The recent TV miniseries on the History Channel, “The Bible,” proved to be a big hit, since it cleverly coincided with the preparation period before the Western celebration of Pascha. No less than ten million people followed each of the five episodes of what was supposed to be a sort of Reader’s Digest version of the history contained in Holy Scripture.
Ten million people is a lot of people to follow a Bible-based show, and I wondered how it is that, in a society that is as secularized and cross-cultural as ours, we can still find that many people interested in what the old Bible has to say.
I found the answer in an article from the Christian Post that called it “the most watched entertainment television show for 2013.” “Eureka!” as Archimedes would say from his famous water pool. It is all entertainment.
The Roman emperors knew this formula very well when they offered their commoners bread and circus: feed them and give them entertainment! I can very easily imagine ten million viewers (sure, maybe not all of them) sitting on their comfortable couches, eating popcorn and drinking sodas, while watching the computer-generated devastation of Noah’s flood and the parting of the Red Sea, the warrior angels fighting the bad guys from Sodom and Gomorrah with swift Ninja moves, and the thrilling trial and graphic passion of Jesus Christ. How is this different from the daily news showing live hurricanes hitting our shores, or an installment of the Lord of the Rings trilogy, or a show like Judge Judy? Frankly, I don’t think that for many of the viewers there was much of a difference.
A movie about the Bible, however, should be, above all, a moving icon, a reverent visual depiction of sacred history. It shouldn’t be approached irreverently, just like any other “entertaining” subject meant to boost channel ratings. For us, as Eastern Orthodox Christians, this “show” is particularly disturbing because we understand and approach icons in a very different manner.How is it different? First, the people who take on the difficult task of writing sacred history in colors treat the subjects of their creations in a very pious manner with fasting and prayer, always trying to stay within the Holy Traditions that have always guided their compositions. They do not invent anything new; they are just exposing the revealed glory of God. Their work serves a high purpose: it is a kind of ministry to the people who use their handiwork. But in order to achieve this goal, they must try to match their personal lives as closely as possible to those of their saintly subjects. Think of St. Lazarus the Iconographer of Constantinople, St. Andrei Rublev from Russia, St. Gregory the Iconographer of the Kiev Caves, and many other pious writers of icons from the past, and you will clearly understand what I mean.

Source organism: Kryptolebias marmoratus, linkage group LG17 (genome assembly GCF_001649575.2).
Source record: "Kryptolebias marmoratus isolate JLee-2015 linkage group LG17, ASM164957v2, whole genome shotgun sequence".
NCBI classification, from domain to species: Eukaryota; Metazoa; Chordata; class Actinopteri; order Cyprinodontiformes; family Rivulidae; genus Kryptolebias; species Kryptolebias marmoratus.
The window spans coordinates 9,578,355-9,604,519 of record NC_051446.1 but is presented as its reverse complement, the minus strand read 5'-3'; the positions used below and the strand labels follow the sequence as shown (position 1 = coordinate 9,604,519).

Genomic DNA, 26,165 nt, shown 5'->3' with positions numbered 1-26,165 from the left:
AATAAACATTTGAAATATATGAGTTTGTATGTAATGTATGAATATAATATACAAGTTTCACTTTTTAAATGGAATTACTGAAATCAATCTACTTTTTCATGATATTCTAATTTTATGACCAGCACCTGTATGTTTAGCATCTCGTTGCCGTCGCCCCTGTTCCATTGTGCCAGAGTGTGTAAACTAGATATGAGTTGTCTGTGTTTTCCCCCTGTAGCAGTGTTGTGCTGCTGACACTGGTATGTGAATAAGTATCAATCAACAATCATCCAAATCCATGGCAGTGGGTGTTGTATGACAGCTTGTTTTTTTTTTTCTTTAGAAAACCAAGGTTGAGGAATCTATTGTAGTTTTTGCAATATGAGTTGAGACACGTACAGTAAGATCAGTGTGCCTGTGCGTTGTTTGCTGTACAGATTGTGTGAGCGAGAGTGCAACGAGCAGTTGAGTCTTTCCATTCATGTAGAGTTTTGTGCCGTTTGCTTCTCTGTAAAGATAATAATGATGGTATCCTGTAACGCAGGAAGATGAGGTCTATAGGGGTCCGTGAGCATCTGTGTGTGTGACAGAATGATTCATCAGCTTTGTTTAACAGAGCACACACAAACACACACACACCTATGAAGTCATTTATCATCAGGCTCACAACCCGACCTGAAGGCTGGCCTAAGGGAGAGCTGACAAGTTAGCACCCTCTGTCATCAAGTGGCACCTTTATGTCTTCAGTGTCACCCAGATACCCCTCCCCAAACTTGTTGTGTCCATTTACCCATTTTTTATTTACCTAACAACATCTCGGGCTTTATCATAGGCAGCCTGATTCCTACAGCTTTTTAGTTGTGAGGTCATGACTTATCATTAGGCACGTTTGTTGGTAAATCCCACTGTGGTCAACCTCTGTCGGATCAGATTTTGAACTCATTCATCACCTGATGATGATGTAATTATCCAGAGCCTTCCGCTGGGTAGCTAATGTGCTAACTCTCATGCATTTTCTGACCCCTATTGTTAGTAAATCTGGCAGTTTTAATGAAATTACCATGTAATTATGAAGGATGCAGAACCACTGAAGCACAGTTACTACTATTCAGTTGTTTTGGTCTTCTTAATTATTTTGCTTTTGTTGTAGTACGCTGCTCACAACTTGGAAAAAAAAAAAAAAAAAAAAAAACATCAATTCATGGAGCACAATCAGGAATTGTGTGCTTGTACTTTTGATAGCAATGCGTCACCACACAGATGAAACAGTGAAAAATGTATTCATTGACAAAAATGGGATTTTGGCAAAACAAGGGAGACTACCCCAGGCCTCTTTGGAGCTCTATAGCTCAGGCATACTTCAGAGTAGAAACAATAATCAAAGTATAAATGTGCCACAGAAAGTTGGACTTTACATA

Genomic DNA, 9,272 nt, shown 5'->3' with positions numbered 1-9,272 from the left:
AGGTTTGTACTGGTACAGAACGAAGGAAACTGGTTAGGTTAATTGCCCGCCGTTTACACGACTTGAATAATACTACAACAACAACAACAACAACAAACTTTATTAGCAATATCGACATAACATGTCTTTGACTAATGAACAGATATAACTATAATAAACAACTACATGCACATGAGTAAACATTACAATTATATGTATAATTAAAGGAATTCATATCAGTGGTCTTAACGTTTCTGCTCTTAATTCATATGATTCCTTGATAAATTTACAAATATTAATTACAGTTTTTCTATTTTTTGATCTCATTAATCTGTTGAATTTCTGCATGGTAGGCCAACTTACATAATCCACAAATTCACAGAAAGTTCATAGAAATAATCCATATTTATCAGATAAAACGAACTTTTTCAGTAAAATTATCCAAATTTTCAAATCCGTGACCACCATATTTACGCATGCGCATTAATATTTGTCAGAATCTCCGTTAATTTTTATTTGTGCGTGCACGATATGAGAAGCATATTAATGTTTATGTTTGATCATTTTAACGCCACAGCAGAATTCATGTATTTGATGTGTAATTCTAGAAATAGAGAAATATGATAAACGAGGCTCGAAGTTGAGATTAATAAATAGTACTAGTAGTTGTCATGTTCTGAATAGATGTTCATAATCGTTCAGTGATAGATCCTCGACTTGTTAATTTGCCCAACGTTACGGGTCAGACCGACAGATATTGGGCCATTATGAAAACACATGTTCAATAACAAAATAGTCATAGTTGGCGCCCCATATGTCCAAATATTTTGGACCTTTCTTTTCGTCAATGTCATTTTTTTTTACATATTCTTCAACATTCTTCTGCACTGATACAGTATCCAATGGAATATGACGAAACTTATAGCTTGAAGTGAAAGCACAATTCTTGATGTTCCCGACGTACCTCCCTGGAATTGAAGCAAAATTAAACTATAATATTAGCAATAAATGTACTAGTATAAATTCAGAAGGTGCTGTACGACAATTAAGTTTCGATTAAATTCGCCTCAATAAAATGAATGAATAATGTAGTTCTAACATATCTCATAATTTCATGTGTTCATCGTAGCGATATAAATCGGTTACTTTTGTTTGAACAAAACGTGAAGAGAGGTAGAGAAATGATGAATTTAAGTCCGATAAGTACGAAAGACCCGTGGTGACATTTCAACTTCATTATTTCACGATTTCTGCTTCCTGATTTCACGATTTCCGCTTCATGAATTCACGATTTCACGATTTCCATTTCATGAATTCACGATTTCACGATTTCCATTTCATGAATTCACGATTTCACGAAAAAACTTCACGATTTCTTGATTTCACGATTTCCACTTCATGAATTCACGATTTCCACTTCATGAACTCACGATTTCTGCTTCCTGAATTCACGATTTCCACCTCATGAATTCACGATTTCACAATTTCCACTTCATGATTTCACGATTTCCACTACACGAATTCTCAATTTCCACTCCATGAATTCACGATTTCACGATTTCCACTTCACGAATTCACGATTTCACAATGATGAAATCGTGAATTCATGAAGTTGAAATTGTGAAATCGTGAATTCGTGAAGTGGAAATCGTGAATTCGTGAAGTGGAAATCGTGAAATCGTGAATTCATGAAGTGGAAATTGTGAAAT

The other aspect has to do with the people who approach the finished icons as viewers and users. Icons are always placed in prominent places in our churches and houses to be used for the sole purpose of lifting our mind to God in prayer, not to admire their masterful lines or sophisticated color choices. In our tradition, we never look at icons as an art form, as something that we would enjoy viewing in a museum gallery, but as sacred objects by means of which the unseen is made visible and the spiritual is connected with the material. This is why we always have a reverent posture in front of them, either standing, kneeling, or making prostration – but by no means admiring them with legs crossed and a beer in our hands. Icons keep us engaged in our faith and salvation; they do not confine us to being passive viewers of sacred history.
This is why “The Bible” show fails to become more than what the headlines called it: an entertainment show. Its producers approached it no differently than any other moneymaking script, and the result was that the sacred account of the history of humankind was reduced to the standard Hollywood recipe for a fast-paced action thriller. This is what their viewers demand: not a transforming icon, but a cleverly done pastime favorite, a formula to attract curious viewers and nothing else. Treated in this way, it will make no change in people’s lives, it won’t attract new people to the faith, nor will it deepen the faith of others. It will only live as a soon-to-be forgotten show, until maybe a fictional Bible 2.0 sequel will hit the TV screens to milk the franchise. It’s all entertainment!